PRESENTATION 5: Functional Planning Support and Delivery of Security Operations Management System by PSCs, ICoCA Certification and 18788 for Nigeria PSCs by AFRILAW ED

AFRILAW ED on behalf of Mr. Jonah Eromon of the Africa Director of MSS Global UK who is unavoidably absent made a presentation using the PowerPoint Presentation prepared for the programe and used previously by Mr Jonah. He started with the introduction of MSS Global UK and as a key partner for the Programme. He explained the importance of effective management system and security operations planning for the PSCs in Nigeria, and the need to manage this risk to the clients, organization and stakeholders. He further explained how PSCs can achieve ICoCA certification in three simple steps and the benefits of ICoCA Certifications. He concluded by explaining kind of the services and support MSS Global can offer PSCs in Nigeria in getting ICoCA certification.

Closing Session of the Workshop/Departure: The Training Workshop came to a successful end by 6:30pm with a closing remark by AFRILAW ED after which, certificate of participation were presented to all participants. Then the closing prayer was led by one of the PSC executives, they had their lunch and departed.

6: TRAINING WORKSHOP FOR SOUTH-SOUTH REGION (PORT-HARCOURT , RIVERS STATE:

The Group Picture of the Training Workshop

 

INTRODUCTION: The South-South Regional training workshop was held on March 2, 2023 at Aldgate Congress Resort, Port-Harcourt, Rivers State with about Thirty (30) participants including Twenty-seven (27) PSCs representatives and NSCDC representatives. 

OPENING SESSION AND REMARKS: The program started at about 10: 30 am with the opening prayer said by one of the participants. The national anthem followed next. Welcome Remarks/Speech and Setting the Agenda by AFRILAW ED. AFRILAW ED. welcomed everyone present and introduced himself. He then went ahead to explain to that that AFRILAW is a national NGO specialized in security sector reforms. He said that since 2018, in partnership with the Nigeria Security and Civil Defence Corp (NSCDC), it has been engaging with the private security industry.  He also introduced the AFRILAW’s programme partners including ICoCA, DCAF and MSS Global UK and their areas of private security works and services. He xplained the goal and objective of the programme and its benefits to PSCs in Nigeria. He appreciated them for coming and welcomed them asking them to be open minded assuring them that they would gain information that would be beneficial to them and thereafter set the agenda.

Goodwill Remarks by NSCDC Representative: He said that the topic of discuss in today’s program is a very crucial. He said that it become a disturbing occurrence among law enforcement and security personnel do not respect human rights. He then said that it is expected that at the end of this training their knowledge on human right and security would be improved and they’d become better for it. He said that this knowledge is sure to make a company better since the aim is to professionalize the industry. He finally welcomed everyone on behalf of the commandant general NSCDC.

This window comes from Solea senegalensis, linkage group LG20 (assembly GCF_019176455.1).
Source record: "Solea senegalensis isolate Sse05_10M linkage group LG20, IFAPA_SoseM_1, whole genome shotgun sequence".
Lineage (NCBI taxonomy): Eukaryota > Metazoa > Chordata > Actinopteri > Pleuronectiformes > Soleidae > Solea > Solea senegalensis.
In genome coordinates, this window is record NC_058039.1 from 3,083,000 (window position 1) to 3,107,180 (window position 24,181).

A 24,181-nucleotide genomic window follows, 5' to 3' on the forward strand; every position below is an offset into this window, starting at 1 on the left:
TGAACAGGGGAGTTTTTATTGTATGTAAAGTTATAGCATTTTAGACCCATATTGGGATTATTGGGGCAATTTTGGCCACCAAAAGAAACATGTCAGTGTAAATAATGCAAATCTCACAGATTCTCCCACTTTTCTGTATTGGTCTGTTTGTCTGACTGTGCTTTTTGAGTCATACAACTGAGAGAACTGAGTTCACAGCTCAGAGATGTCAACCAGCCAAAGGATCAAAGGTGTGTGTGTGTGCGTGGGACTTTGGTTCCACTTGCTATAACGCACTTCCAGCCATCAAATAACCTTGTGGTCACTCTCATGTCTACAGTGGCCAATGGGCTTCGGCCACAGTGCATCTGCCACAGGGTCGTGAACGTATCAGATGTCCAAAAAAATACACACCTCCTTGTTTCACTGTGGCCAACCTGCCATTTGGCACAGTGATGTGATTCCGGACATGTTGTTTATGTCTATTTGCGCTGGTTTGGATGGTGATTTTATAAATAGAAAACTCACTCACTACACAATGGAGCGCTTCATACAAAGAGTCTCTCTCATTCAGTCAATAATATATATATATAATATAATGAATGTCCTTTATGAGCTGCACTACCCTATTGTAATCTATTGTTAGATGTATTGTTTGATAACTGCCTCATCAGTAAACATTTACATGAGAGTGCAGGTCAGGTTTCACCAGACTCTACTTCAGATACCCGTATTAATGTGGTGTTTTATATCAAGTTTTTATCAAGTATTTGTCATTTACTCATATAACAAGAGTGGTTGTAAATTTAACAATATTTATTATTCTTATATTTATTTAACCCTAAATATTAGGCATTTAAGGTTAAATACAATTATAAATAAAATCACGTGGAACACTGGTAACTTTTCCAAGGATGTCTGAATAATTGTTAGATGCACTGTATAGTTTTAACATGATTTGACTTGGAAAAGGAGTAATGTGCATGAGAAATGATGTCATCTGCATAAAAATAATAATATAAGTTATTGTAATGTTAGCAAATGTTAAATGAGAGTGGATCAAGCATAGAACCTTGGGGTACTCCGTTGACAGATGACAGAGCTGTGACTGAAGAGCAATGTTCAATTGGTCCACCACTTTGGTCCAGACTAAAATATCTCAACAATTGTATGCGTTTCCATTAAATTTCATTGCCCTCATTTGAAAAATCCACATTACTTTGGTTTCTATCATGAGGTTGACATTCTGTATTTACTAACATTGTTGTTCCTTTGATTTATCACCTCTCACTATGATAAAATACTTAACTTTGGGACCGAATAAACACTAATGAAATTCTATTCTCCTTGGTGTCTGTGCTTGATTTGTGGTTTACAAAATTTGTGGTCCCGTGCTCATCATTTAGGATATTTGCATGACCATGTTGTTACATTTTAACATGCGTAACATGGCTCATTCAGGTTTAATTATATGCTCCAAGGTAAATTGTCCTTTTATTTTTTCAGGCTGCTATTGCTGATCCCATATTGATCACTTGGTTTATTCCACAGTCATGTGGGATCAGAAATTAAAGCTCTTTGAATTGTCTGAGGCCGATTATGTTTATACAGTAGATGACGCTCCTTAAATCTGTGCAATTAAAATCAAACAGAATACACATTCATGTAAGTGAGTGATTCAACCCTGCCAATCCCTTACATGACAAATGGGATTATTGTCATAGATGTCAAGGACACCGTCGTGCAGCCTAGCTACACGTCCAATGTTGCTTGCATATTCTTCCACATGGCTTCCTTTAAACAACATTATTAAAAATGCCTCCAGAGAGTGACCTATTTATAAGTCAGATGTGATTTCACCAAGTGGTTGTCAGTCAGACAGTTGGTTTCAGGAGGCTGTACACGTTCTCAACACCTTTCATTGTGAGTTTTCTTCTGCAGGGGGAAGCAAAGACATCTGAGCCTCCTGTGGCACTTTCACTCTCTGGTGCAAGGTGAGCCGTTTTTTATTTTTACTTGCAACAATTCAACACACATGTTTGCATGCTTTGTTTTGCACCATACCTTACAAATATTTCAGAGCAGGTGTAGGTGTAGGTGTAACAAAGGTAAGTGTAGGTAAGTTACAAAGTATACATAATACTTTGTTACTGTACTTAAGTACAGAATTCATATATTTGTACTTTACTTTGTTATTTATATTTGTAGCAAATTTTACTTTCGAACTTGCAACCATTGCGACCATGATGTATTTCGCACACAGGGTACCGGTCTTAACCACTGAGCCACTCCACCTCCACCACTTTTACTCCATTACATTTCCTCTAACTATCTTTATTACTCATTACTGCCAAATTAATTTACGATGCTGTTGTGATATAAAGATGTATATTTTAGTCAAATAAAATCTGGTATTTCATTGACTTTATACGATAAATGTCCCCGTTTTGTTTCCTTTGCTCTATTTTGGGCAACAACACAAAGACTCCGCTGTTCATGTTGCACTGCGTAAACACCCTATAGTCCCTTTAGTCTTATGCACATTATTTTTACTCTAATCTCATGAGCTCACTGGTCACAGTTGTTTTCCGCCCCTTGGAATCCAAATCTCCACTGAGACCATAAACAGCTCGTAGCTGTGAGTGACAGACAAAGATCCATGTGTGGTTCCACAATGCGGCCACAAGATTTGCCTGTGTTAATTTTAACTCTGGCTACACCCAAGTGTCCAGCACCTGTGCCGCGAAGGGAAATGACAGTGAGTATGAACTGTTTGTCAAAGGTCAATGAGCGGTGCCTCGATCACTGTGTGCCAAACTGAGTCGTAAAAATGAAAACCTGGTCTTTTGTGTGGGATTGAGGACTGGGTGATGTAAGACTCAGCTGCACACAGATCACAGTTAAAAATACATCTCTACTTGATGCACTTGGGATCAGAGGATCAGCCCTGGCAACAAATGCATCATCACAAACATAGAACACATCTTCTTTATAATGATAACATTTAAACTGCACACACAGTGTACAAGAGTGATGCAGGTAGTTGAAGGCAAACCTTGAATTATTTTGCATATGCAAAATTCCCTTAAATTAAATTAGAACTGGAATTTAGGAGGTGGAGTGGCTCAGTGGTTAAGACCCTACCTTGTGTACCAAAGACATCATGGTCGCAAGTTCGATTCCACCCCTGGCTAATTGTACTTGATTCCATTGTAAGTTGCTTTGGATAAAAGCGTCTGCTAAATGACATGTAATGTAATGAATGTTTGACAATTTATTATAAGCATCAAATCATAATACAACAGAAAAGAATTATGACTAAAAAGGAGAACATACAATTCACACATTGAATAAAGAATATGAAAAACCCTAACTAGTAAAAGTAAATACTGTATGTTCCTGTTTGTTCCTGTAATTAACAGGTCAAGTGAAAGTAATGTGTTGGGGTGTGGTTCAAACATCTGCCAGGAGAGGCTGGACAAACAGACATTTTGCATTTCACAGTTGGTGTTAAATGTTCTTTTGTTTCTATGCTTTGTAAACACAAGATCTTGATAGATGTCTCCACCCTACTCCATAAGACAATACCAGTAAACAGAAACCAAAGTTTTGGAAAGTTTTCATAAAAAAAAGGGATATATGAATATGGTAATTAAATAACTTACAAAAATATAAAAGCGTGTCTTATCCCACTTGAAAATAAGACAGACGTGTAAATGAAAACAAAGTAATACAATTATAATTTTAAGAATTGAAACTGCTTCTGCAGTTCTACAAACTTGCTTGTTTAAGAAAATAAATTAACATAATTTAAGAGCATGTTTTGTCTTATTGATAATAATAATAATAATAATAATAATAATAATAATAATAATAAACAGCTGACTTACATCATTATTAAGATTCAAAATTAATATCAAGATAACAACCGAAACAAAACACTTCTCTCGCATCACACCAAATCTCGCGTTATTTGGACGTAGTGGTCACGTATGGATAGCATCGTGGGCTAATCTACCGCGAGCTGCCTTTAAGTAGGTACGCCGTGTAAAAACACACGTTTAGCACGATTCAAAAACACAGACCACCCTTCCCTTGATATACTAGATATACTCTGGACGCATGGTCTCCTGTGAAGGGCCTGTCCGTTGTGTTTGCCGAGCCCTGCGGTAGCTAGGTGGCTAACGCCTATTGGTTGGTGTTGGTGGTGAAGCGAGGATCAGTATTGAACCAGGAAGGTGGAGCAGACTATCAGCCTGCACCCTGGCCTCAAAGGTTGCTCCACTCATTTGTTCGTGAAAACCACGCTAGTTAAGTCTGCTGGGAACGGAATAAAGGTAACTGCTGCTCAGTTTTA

AFRILAW ED making a speech during the workshop

Representative of HOD-PGC Rivers State Command making a speech during the workshop

PRESENTATION 1: Human Rights Frameworks Relevant To Private Security Service By AFRILAW ED:

 

Understanding Human Rights: AFRILAW ED, Barr. Chinwike Okereke asked them to share their knowledge on the concept of human rights. One of the participants said that human rights is the basic right human beings have to exist. He described the various rights a person can have. Going further in the conversation, Barr Okereke said that every human being has a right no matter who they are. He pointed out the principles that qualify human rights ie. Human rights core principles thus: Universal/alienable: this means that human rights are the same for everybody no matter their status. Inalienable on the other hand means that they cannot be taken away from anyone. Indivisible/ interdependent: no right can be enjoyed with the others. They all work together. He further described the various types of rights that exist: moral right, natural rights, contractual rights, legal rights, human rights and the categories of human rights such as the Civil and Political Rights, Economic, Social and Cultural Rights and Environmental Rights and Development rights. He said that under the Universal Declaration on Human Rights there are 30 basic human rights and these 30 rights are where the different countries draw their rights from.

International/Regional Instruments and National HR Laws In Nigeria:

National Human Rights in Nigeria: He stated this section by saying that human rights are not absolute that there are things that can be done and those rights will be taken away. He said that in Chapter 4 of the Nigerian Constitution there are a group of rights enshrined therein which every Nigerian is entitled to but not absolutely and he listed and explained all the 10 fundamental human rights provided under the Nigeria constitution.The fundamental right enforcement laws of Nigeria empower the state high court to prosecute fundamental rights and states that human rights grievances may be brought to the state high court. He introduced them to the various international human rights laws. The Universal Declaration of Human Rights (UDHR); Covenant on Civil and Political Rights (CCPR); Covenant on Economic Social and Cultural Rights (CESCR) and the First Optional Protocol to the ICCPR, make up the international bill of rights. He also introduced them to some regional human right instruments, but carefully pointed out that most of these documents have not been ratified in Nigeria, hence they do not have the force of law in Nigeria. On Nigeria Human Rights Laws, He listed the various human rights laws in existence in Nigeria and laid much emphasis on Nigeria Labour Act, 1971, Pensions Reform Act, National Minimum Wage Act, etc.